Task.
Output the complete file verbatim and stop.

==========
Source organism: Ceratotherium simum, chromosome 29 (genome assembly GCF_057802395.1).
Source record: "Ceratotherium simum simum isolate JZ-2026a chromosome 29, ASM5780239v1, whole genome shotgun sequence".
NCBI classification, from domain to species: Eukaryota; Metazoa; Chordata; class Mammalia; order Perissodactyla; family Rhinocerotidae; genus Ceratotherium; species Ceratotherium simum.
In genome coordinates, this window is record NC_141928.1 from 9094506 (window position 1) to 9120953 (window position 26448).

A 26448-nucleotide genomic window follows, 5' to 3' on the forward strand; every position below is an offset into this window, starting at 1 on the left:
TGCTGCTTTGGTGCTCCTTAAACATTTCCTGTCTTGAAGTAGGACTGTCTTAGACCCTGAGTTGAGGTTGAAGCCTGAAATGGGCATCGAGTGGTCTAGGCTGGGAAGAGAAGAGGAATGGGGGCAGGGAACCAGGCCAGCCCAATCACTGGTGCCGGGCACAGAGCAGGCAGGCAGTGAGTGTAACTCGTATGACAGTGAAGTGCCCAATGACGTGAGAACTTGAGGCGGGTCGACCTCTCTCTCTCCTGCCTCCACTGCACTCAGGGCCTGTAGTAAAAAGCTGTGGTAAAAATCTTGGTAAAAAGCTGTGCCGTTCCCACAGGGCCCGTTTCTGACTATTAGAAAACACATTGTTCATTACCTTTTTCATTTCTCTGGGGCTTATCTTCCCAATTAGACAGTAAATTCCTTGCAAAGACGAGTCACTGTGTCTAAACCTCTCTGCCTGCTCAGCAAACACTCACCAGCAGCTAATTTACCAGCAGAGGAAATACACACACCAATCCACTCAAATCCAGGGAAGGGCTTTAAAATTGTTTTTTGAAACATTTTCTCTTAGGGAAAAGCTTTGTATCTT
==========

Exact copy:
Source organism: Ceratotherium simum, chromosome 29 (genome assembly GCF_057802395.1).
Source record: "Ceratotherium simum simum isolate JZ-2026a chromosome 29, ASM5780239v1, whole genome shotgun sequence".
NCBI classification, from domain to species: Eukaryota; Metazoa; Chordata; class Mammalia; order Perissodactyla; family Rhinocerotidae; genus Ceratotherium; species Ceratotherium simum.
In genome coordinates, this window is record NC_141928.1 from 9094506 (window position 1) to 9120953 (window position 26448).

A 26448-nucleotide genomic window follows, 5' to 3' on the forward strand; every position below is an offset into this window, starting at 1 on the left:
TGCTGCTTTGGTGCTCCTTAAACATTTCCTGTCTTGAAGTAGGACTGTCTTAGACCCTGAGTTGAGGTTGAAGCCTGAAATGGGCATCGAGTGGTCTAGGCTGGGAAGAGAAGAGGAATGGGGGCAGGGAACCAGGCCAGCCCAATCACTGGTGCCGGGCACAGAGCAGGCAGGCAGTGAGTGTAACTCGTATGACAGTGAAGTGCCCAATGACGTGAGAACTTGAGGCGGGTCGACCTCTCTCTCTCCTGCCTCCACTGCACTCAGGGCCTGTAGTAAAAAGCTGTGGTAAAAATCTTGGTAAAAAGCTGTGCCGTTCCCACAGGGCCCGTTTCTGACTATTAGAAAACACATTGTTCATTACCTTTTTCATTTCTCTGGGGCTTATCTTCCCAATTAGACAGTAAATTCCTTGCAAAGACGAGTCACTGTGTCTAAACCTCTCTGCCTGCTCAGCAAACACTCACCAGCAGCTAATTTACCAGCAGAGGAAATACACACACCAATCCACTCAAATCCAGGGAAGGGCTTTAAAATTGTTTTTTGAAACATTTTCTCTTAGGGAAAAGCTTTGTATCTT